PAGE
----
Ahead of Demolition, One Last Hurrah for the Harvard Square Pit at Pit-A-Palooza
As Bacow Prepares to Exit, 41 Percent of Surveyed Harvard Faculty Say They are Satisfied with His Performance
One Third of Surveyed Harvard Faculty Believe A Colleague in Their Department Was Unjustly Denied Tenure
Harvard Asks Judge to Dismiss Comaroff Sexual Harassment Lawsuit
Harvard Holds Human Remains of 19 Likely Enslaved Individuals, Thousands of Native Americans, Draft Report Says
Sherrilyn Ifill, an influential civil rights lawyer who leads the NAACP Legal Defense Fund, will receive the 2022 Radcliffe Medal, Harvard’s Radcliffe Institute for Advanced Study announced last Friday.
Ifill, an author and law school professor, has headed the NAACP Legal Defense and Educational Fund since 2013.
The medal, the highest award given out by the Radcliffe Institute, honors an annual recipient who “embodies its commitment to excellence, inclusion, and social impact,” a press release announcing Ifill’s selection said. It was first awarded in 1987.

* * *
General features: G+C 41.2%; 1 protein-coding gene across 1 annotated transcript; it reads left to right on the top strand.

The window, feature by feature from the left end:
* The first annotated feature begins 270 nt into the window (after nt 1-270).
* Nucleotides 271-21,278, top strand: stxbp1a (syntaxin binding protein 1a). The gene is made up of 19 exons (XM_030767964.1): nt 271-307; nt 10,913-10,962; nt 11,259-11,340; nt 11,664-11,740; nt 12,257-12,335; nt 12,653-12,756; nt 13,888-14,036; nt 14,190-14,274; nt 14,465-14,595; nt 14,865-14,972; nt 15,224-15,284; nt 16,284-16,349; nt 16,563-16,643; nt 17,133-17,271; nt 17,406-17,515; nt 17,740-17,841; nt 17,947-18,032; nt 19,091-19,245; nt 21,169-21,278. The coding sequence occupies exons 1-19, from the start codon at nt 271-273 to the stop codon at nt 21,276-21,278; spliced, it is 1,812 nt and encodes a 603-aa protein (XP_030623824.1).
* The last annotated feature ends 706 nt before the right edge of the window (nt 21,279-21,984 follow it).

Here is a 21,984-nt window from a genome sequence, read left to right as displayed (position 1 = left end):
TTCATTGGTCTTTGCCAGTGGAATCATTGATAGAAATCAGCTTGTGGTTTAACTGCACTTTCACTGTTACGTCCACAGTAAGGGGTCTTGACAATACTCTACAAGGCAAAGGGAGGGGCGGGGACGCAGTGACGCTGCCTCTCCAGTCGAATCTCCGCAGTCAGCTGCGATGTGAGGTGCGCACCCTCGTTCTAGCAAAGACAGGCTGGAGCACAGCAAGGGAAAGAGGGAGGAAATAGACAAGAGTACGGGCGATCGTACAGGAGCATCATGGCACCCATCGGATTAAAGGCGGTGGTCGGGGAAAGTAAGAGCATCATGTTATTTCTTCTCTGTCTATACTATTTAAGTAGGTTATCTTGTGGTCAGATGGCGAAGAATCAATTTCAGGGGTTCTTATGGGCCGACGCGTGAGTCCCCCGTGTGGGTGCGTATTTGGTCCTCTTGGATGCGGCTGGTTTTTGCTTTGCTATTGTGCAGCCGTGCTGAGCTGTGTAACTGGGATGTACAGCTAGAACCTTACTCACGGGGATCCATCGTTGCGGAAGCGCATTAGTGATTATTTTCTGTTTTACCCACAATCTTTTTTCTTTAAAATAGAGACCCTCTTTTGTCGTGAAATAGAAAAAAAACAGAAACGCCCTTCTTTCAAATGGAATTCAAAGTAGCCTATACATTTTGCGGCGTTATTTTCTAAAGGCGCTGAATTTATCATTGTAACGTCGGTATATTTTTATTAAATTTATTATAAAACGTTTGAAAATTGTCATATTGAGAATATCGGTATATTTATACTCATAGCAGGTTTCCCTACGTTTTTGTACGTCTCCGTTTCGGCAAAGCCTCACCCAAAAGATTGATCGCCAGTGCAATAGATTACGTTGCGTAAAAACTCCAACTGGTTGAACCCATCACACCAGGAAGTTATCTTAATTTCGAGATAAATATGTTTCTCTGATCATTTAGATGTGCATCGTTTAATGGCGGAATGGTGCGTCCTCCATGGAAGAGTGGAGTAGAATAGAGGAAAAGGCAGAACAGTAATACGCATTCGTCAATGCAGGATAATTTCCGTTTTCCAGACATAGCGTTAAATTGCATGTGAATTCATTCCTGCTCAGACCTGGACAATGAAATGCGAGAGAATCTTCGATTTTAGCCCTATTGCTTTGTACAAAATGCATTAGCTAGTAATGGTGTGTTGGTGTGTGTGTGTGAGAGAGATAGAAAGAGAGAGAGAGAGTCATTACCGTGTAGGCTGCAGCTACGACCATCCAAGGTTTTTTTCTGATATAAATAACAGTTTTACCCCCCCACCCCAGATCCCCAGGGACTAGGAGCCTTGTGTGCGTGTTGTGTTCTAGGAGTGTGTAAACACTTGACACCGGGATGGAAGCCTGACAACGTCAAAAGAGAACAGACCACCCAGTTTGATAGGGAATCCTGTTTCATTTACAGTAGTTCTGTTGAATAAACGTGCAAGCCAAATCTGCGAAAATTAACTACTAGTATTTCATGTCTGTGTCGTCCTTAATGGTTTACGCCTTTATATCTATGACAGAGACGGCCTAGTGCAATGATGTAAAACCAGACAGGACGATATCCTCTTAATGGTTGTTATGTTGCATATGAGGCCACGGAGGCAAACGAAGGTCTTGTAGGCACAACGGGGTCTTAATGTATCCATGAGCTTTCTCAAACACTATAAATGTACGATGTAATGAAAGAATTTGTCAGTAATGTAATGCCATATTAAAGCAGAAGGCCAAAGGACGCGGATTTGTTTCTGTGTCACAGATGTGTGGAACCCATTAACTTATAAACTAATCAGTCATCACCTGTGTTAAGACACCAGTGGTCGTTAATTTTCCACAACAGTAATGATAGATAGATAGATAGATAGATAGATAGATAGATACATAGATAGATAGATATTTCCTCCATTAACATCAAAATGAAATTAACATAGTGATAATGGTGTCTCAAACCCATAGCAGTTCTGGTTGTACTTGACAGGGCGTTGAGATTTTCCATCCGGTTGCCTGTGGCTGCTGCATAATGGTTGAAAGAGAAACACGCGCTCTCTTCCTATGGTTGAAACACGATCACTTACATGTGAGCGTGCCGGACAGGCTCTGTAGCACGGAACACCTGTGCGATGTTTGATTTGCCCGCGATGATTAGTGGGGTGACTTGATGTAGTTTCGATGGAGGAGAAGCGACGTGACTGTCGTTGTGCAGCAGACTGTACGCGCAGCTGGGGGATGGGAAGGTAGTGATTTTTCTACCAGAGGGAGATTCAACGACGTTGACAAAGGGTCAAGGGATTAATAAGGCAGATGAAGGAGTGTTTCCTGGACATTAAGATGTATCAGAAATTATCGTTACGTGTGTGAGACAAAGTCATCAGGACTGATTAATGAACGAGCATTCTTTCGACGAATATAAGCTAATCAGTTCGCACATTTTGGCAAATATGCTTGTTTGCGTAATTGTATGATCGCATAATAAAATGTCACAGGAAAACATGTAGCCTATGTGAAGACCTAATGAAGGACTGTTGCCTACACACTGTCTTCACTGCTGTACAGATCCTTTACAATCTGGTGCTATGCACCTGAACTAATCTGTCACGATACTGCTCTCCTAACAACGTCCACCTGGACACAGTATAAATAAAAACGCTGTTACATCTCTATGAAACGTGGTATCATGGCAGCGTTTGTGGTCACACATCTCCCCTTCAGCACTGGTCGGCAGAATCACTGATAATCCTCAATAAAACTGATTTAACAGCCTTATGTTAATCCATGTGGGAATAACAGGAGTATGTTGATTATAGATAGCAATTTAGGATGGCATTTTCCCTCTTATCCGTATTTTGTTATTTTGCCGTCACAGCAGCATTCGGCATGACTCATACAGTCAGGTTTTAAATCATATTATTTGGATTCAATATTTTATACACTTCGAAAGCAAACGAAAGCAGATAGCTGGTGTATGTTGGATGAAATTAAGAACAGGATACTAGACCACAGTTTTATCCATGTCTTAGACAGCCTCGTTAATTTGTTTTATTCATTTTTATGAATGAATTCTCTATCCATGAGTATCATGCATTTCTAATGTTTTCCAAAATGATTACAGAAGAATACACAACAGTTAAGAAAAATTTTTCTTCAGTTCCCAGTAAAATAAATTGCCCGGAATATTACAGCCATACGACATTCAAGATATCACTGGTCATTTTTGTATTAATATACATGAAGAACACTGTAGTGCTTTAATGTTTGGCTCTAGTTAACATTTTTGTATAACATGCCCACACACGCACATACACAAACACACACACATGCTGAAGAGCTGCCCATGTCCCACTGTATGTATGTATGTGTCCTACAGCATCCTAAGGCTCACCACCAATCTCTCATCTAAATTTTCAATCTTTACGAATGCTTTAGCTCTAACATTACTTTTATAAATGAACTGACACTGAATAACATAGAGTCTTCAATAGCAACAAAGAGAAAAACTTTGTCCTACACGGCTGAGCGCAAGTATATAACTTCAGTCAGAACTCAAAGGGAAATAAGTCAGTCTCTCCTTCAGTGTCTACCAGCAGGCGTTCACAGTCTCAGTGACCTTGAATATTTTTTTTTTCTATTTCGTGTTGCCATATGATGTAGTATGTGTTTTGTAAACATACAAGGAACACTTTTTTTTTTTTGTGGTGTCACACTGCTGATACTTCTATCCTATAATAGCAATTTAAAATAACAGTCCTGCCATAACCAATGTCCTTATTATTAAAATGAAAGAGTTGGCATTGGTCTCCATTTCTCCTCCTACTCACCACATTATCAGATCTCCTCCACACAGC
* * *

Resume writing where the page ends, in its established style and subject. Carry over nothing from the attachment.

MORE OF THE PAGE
Previous recipients of the award include former U.S. Supreme Court Justice Ruth Bader Ginsburg, author Toni Morrison, philanthropist Melinda F. Gates, and former Secretary of State Hillary Clinton.
Ifill will receive the award on Radcliffe Day, which is held during Harvard’s Commencement week in May.
As an NAACP lawyer, she has litigated voting rights cases and fought against education inequities and voter suppression. She first joined the NAACP in 1988, but left the organization to join the faculty at the University of Maryland Law School in Baltimore, where she taught constitutional law and civil procedure.
Ifill serves on a commission assembled by President Joe Biden last year that is tasked with examining reforms to the Supreme Court.
Ifill was previously recognized as one of the 100 most influential people in the world by Time Magazine.
This year, Radcliffe Day’s programming will focus on examining how to increase inclusivity in higher education.
“Sherrilyn embodies Radcliffe’s highest ideals,” Tomiko Brown-Nagin, the Radcliffe Institute’s dean, said in a press release. “She is an influential scholar and educator, and she is deeply engaged in the hard work of change making. As a nation, we owe a great deal to her pathbreaking leadership.”
—Staff writer Caroline E. Curran can be reached at email@example.com.
Want to keep up with breaking news? Subscribe to our email newsletter.